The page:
Green or Greenwashing?

Green or Greenwashing?
Green or Greenwashing?
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Guest commentary by Raphael Fink of the Umweltzeichen Team at VKI

Greenwashing refers to a series of (PR) measures with which companies promote themselves or their products/services as environmentally friendly or sustainable – even though there is no factual basis for this.
Four aspects of greenwashing make the issue so relevant:

  1. Whether there is a factual basis, i.e. whether a positive effect is actually achieved for the environment, is usually not trivially comprehensible – and also not easy to recognize due to the complexity of the matter. In order to evaluate the sustainability of a company or a product, a large number of aspects have to be considered and additionally correlated with each other and placed in a broader context.
  2. Greenwashing is a central issue for the protection of consumers and the environment: If, for example, products are purchased in the false belief that they will have a positive effect on the climate, when in fact this is not the case, this not only misleads consumers, but also exacerbates the climate crisis.
  3. Greenwashing is often difficult to detect because the strategies behind it are manifold: they range from the use of invented labels to highlighting positive environmental effects while concealing the negative effects to the use of intentionally vague terms such as “green” or “climate neutral.
  4. Legal action against greenwashing is currently very difficult. Therefore, the European Commission is currently working on a legislative proposal (“Green Claims Initiative”) to get a better grip on the issue.

How can greenwashing be identified?

As a result of various greenwashing methods, its detectability is made more difficult for consumers. Nevertheless, there are a number of ways to spot greenwashing:

Healthy skepticism: It is especially important to be skeptical of “exaggerated” product promises. The advertising of a product with very general, intentionally vague terms such as “natural,” “close to nature,” “green,” or “sustainable” should always be critically scrutinized. Heightened vigilance may also apply to “climate neutral” products and services – especially in the fossil energy sector, for example.

Ask yourself questions: Can a disposable product be particularly environmentally friendly? Natural gas climate neutral? Is the area with which a company advertises lived sustainability also its core business (e.g., does a financial institution advertise environmentally friendly financial products that have been awarded the Austrian Eco-Label or “only” the conversion to LED lamps)? Is there publicly visible, comprehensible information – how transparent is the company? Is the entire product range of a company sustainable or only a very small part of the range? Are there controversies in other areas that the company is involved in?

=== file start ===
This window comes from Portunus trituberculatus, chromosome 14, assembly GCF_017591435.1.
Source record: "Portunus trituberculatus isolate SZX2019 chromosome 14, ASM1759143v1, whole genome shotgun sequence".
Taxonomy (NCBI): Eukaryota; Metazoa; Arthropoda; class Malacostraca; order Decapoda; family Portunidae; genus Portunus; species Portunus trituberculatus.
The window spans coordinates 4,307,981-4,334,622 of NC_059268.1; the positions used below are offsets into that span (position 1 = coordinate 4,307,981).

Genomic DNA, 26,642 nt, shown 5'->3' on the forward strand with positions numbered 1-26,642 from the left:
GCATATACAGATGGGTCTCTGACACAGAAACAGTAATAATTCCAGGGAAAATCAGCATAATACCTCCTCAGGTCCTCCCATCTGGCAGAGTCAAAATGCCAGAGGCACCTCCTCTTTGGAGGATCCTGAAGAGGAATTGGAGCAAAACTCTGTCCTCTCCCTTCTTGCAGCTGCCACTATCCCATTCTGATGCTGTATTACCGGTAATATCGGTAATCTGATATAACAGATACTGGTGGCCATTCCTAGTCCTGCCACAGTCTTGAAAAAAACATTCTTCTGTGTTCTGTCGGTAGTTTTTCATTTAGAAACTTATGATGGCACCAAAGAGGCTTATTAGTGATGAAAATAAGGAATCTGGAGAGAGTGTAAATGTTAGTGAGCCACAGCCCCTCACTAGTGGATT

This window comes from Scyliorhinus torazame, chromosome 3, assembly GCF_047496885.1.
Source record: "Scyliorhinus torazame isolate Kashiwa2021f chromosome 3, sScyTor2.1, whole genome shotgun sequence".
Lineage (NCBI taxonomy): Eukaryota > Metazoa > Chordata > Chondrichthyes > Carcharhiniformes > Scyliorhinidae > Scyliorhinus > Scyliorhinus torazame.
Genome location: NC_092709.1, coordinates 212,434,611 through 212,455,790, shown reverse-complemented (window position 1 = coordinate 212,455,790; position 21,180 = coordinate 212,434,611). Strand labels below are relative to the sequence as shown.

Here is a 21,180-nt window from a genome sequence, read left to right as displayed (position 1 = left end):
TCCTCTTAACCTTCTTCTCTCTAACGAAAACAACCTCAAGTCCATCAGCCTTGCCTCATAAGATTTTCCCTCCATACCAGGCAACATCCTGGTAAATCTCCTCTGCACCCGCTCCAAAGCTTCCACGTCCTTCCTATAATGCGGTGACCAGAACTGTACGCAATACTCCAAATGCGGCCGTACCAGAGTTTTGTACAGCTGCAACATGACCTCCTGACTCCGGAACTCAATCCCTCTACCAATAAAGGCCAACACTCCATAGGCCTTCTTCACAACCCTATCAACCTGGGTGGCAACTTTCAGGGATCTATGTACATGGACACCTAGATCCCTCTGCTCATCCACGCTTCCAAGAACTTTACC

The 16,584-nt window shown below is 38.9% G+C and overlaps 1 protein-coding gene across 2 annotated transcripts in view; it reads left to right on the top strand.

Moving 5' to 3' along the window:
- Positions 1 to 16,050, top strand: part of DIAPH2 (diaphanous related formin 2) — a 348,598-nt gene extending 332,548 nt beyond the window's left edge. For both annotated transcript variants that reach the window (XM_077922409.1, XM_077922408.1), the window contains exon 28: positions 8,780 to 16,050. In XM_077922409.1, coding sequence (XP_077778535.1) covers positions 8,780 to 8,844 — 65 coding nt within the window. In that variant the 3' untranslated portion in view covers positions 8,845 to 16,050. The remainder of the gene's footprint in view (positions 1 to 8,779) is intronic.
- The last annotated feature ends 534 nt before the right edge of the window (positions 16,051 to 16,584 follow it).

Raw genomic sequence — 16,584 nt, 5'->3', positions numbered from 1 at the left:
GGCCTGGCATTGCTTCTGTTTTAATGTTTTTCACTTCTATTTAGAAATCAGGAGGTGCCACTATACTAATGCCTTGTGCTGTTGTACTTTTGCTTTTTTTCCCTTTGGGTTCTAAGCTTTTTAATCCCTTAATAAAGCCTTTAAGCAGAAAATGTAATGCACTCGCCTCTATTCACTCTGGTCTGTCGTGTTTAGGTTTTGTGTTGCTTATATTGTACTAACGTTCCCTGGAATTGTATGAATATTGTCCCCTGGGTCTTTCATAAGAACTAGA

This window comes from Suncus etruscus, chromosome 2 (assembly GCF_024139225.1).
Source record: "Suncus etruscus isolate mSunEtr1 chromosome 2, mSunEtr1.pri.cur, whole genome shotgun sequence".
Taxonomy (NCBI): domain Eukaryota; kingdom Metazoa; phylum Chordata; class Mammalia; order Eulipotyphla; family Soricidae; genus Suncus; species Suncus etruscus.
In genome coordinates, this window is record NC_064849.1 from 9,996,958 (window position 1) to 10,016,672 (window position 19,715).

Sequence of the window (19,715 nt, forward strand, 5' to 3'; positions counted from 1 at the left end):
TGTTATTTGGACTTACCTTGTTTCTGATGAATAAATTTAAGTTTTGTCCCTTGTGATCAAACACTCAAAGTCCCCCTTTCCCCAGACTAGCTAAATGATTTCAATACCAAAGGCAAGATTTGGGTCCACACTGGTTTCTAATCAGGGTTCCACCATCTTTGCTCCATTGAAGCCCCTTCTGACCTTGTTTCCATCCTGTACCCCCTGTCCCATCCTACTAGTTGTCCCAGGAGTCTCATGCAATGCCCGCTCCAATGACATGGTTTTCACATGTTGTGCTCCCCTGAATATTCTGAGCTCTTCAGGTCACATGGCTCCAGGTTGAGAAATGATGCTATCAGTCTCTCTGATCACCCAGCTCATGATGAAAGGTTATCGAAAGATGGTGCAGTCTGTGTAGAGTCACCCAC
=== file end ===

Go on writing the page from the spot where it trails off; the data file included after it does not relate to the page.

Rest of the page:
Inform and research: Short Internet searches can provide initial answers to many of these questions. Sometimes you can quickly find out whether products or companies keep their promises because, for example, other consumers or consumer protection organizations may have already written or published something about it (e.g. in KONSUMENT). It is relatively easy to obtain useful information about quality seals on the Internet – reputable labels publish their criteria, are verified by independent third parties and clearly state what the quality seal stands for. Reputable labels include the Austrian Eco-Label, the German Blue Angel, the European Eco-Label and the Nordic Swan. Here, certified products can be used with a clear conscience.

Contact: Sometimes it can be helpful to contact the producers or distributors to ask directly – for example, by posting a corresponding entry in the social media of the company in question – publicity here can greatly increase the pressure for a response. In some cases, it may also be advisable to contact a consumer or environmental protection organization.

Working together against greenwashing

In order to get a better view of greenwashing, the Association for Consumer Information (VKI) started a project in March 2021, in the course of which on the one hand a low-threshold reporting possibility for possible greenwashing was created – and on the other hand a monthly greenwashing check is published.
In each greenwashing check, the “green” promise of a company or product is examined on the basis of a report. The company concerned also has the opportunity to submit a statement, which is also published – so that consumers can obtain comprehensive information about greenwashing. On the basis of various examples, a comprehensive picture is created of the form in which consumers are confronted with greenwashing. Therefore, you are also invited to submit your report here. All Greenwashing Checks published so far are freely readable. on www.vki.at/greenwashing.

About the author: Raphael Fink works in the eco-label team of the VKI, which is in charge of the Austrian Eco-label on behalf of the Ministry of Climate Protection. Among other things, he is responsible for the Austrian Ecolabel for Sustainable Financial Products and for the EU Ecolabel. He is also project manager of the VKI Greenwashing Check.

Legal note:
Prognoses are no reliable indicator for future performance.

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